Christian Creeds and Statements are carefully worded responses to heresies or situations that
challenge orthodox Christianity. They are not new revelations or additions to Scripture, but rather a careful
reflection of doctrine.
The Apostles' Creed, though not directly authored by the Apostles, is the most widely
accepted creed among various denominations of Christianity, because of its proximity to the time of the Apostles
and its reflection of their teachings. During that time, the oral tradition was the main method of teaching.
In response to Gnostics who challenged that Jesus was fully human with a material body, the
Apostles’ Creed was drawn up to emphasize Jesus’ true humanity. However, unlike the Nicene Creed, the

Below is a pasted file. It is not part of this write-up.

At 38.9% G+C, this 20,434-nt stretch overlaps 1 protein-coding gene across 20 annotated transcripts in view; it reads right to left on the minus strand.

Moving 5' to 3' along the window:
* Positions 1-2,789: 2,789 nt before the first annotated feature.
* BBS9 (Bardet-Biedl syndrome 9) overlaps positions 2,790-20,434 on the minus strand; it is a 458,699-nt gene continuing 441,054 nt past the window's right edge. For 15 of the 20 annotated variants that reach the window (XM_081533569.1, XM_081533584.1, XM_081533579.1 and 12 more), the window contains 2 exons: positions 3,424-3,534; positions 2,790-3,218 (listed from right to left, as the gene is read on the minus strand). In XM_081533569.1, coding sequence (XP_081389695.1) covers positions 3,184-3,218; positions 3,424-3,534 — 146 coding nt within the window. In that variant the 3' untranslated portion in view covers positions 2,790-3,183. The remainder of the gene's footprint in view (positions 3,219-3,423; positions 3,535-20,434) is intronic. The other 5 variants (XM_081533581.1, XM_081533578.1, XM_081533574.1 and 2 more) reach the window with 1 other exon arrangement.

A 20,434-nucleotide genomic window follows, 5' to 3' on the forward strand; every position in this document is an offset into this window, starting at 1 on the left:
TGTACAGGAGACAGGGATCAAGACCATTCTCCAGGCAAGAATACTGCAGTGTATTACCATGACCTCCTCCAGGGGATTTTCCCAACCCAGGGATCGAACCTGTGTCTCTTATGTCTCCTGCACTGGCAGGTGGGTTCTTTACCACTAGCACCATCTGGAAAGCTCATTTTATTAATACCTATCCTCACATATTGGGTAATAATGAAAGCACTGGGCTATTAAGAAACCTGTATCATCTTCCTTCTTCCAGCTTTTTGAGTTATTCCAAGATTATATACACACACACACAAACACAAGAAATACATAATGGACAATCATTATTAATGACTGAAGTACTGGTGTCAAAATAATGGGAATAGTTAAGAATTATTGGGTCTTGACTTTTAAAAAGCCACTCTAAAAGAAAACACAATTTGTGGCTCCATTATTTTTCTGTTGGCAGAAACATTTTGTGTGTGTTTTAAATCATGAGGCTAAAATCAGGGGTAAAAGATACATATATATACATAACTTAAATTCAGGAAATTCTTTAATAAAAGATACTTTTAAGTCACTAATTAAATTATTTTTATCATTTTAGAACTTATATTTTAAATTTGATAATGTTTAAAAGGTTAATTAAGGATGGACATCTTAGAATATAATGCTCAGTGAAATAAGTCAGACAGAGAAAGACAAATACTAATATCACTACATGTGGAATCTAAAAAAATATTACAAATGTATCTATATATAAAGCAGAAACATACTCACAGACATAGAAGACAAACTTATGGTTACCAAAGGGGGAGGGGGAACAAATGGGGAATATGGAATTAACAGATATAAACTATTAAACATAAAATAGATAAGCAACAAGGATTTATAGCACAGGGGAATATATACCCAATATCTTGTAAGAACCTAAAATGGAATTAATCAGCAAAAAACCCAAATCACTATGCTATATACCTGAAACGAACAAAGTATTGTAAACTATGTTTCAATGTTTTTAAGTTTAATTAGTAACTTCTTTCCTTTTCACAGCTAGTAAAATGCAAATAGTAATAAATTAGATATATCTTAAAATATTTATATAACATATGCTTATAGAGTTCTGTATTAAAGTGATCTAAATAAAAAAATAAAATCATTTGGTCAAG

Creed was not written or approved by a single church council at one specific time; instead, it took shape over
some 550 years, from 200 A.D. to 750 A.D.
The controversial phrase "he descended into hell" was not found in any of the early versions
of the Creed. Rufinus of Aquileia (Tyrannius Rufinus or Rufinus Aquileiensis), a translator of Greek patristic
material into Latin, was the only one to include the phrase before 650 A.D. Rather than understanding the phrase
to mean Christ "descended into hell", Rufinus understood it to mean "He descended into the grave." Church
fathers such as Irenaeus and Tertullian did not have this phrase in their writings either.
Without older versions to trace the historical development of the Creed, to determine whether
there was an error of transmission or translation, the addition of this phrase to the Creed will continue to
be a mystery.